The letter was signed, "From yours truly, Polly," and carried a postscript: "Answer soon, please, and let me know how you are." Edward had replied to that letter, but Mary Ann had never contacted him again. He had not known that not long afterward, Sarah Cowdry had sent a postcard to the Lambeth Workhouse stating that Mary Ann had absconded from Ingleside, taking with her clothing to the value of 3 pounds, 10 shillings.

Edward Walker told the court that he was unable to say whether his daughter had been living with anyone recently, but he had heard that three or four years earlier she had been living with a man named Drew who lived in York Mews and had a shop in York Street. Finally, he knew that William Nichols had once been summoned to show why he should not contribute to his wife’s upkeep, but the charge had been dismissed owing to the fact that Mary Ann had been living with another man. Later, when William himself gave evidence, it would be shown that this was not the entire truth.

The next witness was Constable John Neil, who spoke of his discovery of Mary Ann’s body. He had been walking on the right-hand side of the street when he saw a figure lying in the street, by a gateway. Having shone his lantern upon it, he saw a woman lying with her left hand touching the gates of the stable yard. Blood was still oozing from a wound in her throat. Her eyes were wide open, and her arm was quite warm from the joints upward. Her bonnet was off her head and lying by her side, close to her left hand. At that point, Neil heard a fellow constable patrolling up Brady Street and signaled to him. When the other officer approached, Neil told him to "run at once for Dr. Llewellyn." Soon afterward Constable Mizen arrived and was sent to fetch the police ambulance, which was in reality little more than a handcart.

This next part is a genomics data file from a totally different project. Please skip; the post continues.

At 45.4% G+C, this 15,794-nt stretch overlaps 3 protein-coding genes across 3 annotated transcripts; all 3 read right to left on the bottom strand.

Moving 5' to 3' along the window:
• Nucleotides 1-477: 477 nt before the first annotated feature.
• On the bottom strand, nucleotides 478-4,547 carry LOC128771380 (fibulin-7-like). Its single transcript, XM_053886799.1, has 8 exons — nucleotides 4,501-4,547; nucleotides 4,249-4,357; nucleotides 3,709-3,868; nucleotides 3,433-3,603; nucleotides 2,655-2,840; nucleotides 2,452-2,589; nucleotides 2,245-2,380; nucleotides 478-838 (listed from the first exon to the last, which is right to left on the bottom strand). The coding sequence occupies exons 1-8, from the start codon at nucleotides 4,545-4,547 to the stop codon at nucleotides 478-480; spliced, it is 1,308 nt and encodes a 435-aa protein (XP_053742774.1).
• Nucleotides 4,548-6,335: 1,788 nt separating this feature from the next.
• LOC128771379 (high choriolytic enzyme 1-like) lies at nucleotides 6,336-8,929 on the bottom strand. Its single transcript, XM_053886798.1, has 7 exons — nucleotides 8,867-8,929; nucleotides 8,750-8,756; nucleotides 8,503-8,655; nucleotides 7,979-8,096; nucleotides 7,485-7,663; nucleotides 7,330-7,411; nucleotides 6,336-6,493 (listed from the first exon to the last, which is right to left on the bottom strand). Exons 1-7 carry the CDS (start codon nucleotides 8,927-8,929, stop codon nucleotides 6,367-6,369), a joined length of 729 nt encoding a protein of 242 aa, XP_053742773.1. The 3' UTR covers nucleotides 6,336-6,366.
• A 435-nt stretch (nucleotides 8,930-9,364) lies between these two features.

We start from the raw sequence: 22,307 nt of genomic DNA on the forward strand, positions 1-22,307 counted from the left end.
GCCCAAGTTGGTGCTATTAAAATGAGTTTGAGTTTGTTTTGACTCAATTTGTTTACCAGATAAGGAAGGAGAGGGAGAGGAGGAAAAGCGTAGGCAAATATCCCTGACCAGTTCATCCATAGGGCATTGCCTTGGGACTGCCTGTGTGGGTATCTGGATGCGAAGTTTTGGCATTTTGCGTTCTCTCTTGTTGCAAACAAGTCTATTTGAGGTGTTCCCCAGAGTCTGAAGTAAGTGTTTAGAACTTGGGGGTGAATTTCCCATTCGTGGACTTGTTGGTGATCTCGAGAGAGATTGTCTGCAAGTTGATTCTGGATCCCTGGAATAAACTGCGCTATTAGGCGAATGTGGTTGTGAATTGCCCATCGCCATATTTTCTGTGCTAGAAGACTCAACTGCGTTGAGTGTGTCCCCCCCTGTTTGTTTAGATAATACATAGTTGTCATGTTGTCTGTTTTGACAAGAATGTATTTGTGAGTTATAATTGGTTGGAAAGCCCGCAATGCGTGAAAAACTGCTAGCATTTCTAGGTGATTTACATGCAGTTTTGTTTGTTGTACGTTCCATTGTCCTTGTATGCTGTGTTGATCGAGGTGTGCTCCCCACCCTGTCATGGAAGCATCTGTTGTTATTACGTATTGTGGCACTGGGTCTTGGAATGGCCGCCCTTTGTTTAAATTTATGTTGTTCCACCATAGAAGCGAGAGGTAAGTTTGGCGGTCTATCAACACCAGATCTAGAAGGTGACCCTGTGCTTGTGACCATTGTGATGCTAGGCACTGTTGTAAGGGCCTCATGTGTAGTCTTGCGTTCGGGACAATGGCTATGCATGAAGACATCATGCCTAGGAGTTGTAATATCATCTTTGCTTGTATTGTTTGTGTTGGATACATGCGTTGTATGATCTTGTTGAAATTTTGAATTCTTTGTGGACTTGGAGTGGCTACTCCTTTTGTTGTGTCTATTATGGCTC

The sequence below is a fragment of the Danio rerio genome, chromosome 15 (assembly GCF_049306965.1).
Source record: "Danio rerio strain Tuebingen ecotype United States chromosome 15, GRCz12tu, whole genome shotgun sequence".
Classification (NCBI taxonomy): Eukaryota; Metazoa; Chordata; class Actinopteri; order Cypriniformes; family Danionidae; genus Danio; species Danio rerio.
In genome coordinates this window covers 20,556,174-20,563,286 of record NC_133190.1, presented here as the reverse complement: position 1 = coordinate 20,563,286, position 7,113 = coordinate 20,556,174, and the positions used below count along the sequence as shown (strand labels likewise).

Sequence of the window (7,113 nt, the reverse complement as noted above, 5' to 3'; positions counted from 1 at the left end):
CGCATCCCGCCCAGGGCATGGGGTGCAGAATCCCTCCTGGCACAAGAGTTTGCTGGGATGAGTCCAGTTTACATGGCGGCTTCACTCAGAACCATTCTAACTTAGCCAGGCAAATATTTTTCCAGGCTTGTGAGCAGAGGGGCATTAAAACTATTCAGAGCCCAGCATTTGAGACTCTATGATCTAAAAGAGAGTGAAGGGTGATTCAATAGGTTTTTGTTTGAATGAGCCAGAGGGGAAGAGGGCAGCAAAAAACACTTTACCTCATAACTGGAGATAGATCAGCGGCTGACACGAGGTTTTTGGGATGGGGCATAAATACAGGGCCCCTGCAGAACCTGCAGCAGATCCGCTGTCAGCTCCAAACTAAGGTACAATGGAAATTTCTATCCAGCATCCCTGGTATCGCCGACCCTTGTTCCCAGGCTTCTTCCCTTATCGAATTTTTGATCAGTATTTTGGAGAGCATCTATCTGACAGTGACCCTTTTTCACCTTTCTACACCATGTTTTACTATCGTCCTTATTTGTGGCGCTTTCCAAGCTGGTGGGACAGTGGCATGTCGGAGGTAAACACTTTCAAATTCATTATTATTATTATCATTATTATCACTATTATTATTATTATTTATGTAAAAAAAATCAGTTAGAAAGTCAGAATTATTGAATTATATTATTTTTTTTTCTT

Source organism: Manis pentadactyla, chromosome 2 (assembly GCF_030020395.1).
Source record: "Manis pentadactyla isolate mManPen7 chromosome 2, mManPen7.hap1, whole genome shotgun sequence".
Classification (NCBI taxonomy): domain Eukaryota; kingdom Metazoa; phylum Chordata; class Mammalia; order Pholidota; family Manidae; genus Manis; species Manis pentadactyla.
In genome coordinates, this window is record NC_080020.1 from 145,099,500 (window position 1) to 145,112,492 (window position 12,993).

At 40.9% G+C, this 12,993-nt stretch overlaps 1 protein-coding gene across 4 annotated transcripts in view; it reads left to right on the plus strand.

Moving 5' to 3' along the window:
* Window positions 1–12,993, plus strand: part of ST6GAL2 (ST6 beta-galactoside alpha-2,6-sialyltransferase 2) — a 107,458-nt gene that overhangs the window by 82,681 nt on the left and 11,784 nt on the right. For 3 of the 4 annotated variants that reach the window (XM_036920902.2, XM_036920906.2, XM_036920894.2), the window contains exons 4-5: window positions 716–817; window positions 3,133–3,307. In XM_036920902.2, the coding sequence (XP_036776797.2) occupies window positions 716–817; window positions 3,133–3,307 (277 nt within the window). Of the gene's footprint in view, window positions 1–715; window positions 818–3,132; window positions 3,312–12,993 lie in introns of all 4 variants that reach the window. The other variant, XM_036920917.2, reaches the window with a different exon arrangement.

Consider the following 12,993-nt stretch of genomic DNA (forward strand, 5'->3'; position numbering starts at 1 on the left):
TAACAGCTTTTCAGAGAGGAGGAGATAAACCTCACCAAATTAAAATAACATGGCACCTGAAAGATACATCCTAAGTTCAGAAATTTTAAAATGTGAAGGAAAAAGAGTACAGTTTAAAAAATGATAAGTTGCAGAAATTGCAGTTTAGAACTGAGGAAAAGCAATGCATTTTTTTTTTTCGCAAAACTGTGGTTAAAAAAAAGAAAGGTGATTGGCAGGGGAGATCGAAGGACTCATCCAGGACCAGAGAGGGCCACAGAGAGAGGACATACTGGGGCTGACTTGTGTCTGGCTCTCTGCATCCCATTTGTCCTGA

Constable Neil then described his rousing of Walter Purkiss at Essex Wharf and the arrival of Sergeant Kerby. After Dr. Llewellyn had said that the woman was dead, Neil had helped to lift the body onto the ambulance and afterward noticed a small patch of congealed blood where the body had lain. It was no more than 6 inches in diameter.